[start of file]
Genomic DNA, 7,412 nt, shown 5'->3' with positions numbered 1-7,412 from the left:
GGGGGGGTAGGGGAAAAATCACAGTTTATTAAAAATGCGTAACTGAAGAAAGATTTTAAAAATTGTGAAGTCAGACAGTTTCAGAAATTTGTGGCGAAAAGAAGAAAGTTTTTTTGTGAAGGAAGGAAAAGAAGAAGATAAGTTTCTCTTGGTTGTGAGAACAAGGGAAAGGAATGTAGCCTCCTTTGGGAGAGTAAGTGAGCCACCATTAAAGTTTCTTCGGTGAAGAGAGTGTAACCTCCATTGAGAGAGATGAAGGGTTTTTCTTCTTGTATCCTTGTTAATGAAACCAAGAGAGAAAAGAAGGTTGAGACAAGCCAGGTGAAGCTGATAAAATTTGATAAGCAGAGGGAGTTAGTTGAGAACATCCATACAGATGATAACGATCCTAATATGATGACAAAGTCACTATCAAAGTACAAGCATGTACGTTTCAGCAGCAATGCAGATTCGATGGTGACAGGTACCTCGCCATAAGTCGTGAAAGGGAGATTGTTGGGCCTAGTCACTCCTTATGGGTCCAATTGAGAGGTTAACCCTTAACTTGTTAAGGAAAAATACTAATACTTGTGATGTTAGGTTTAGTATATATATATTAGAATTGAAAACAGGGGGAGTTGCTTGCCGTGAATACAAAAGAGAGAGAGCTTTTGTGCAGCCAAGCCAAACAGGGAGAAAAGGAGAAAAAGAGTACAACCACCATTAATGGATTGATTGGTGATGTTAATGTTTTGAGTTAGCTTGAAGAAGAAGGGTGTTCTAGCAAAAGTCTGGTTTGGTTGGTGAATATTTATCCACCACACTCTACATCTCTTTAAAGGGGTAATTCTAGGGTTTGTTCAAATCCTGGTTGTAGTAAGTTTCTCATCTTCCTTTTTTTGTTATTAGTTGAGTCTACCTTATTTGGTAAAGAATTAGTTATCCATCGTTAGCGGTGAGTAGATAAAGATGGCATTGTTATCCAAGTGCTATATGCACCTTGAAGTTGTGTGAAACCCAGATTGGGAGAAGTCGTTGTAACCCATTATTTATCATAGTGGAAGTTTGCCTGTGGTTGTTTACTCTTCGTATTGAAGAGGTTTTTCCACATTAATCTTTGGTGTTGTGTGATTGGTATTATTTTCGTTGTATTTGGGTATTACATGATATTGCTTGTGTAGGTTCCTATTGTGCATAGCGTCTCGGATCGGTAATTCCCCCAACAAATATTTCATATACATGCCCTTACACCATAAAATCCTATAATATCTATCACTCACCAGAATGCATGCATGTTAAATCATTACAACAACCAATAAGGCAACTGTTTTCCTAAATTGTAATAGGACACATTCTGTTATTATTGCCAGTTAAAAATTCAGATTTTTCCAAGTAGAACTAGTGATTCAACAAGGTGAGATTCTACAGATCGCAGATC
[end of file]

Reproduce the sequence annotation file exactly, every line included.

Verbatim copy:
Genomic DNA, 7,412 nt, shown 5'->3' with positions numbered 1-7,412 from the left:
GGGGGGGTAGGGGAAAAATCACAGTTTATTAAAAATGCGTAACTGAAGAAAGATTTTAAAAATTGTGAAGTCAGACAGTTTCAGAAATTTGTGGCGAAAAGAAGAAAGTTTTTTTGTGAAGGAAGGAAAAGAAGAAGATAAGTTTCTCTTGGTTGTGAGAACAAGGGAAAGGAATGTAGCCTCCTTTGGGAGAGTAAGTGAGCCACCATTAAAGTTTCTTCGGTGAAGAGAGTGTAACCTCCATTGAGAGAGATGAAGGGTTTTTCTTCTTGTATCCTTGTTAATGAAACCAAGAGAGAAAAGAAGGTTGAGACAAGCCAGGTGAAGCTGATAAAATTTGATAAGCAGAGGGAGTTAGTTGAGAACATCCATACAGATGATAACGATCCTAATATGATGACAAAGTCACTATCAAAGTACAAGCATGTACGTTTCAGCAGCAATGCAGATTCGATGGTGACAGGTACCTCGCCATAAGTCGTGAAAGGGAGATTGTTGGGCCTAGTCACTCCTTATGGGTCCAATTGAGAGGTTAACCCTTAACTTGTTAAGGAAAAATACTAATACTTGTGATGTTAGGTTTAGTATATATATATTAGAATTGAAAACAGGGGGAGTTGCTTGCCGTGAATACAAAAGAGAGAGAGCTTTTGTGCAGCCAAGCCAAACAGGGAGAAAAGGAGAAAAAGAGTACAACCACCATTAATGGATTGATTGGTGATGTTAATGTTTTGAGTTAGCTTGAAGAAGAAGGGTGTTCTAGCAAAAGTCTGGTTTGGTTGGTGAATATTTATCCACCACACTCTACATCTCTTTAAAGGGGTAATTCTAGGGTTTGTTCAAATCCTGGTTGTAGTAAGTTTCTCATCTTCCTTTTTTTGTTATTAGTTGAGTCTACCTTATTTGGTAAAGAATTAGTTATCCATCGTTAGCGGTGAGTAGATAAAGATGGCATTGTTATCCAAGTGCTATATGCACCTTGAAGTTGTGTGAAACCCAGATTGGGAGAAGTCGTTGTAACCCATTATTTATCATAGTGGAAGTTTGCCTGTGGTTGTTTACTCTTCGTATTGAAGAGGTTTTTCCACATTAATCTTTGGTGTTGTGTGATTGGTATTATTTTCGTTGTATTTGGGTATTACATGATATTGCTTGTGTAGGTTCCTATTGTGCATAGCGTCTCGGATCGGTAATTCCCCCAACAAATATTTCATATACATGCCCTTACACCATAAAATCCTATAATATCTATCACTCACCAGAATGCATGCATGTTAAATCATTACAACAACCAATAAGGCAACTGTTTTCCTAAATTGTAATAGGACACATTCTGTTATTATTGCCAGTTAAAAATTCAGATTTTTCCAAGTAGAACTAGTGATTCAACAAGGTGAGATTCTACAGATCGCAGATC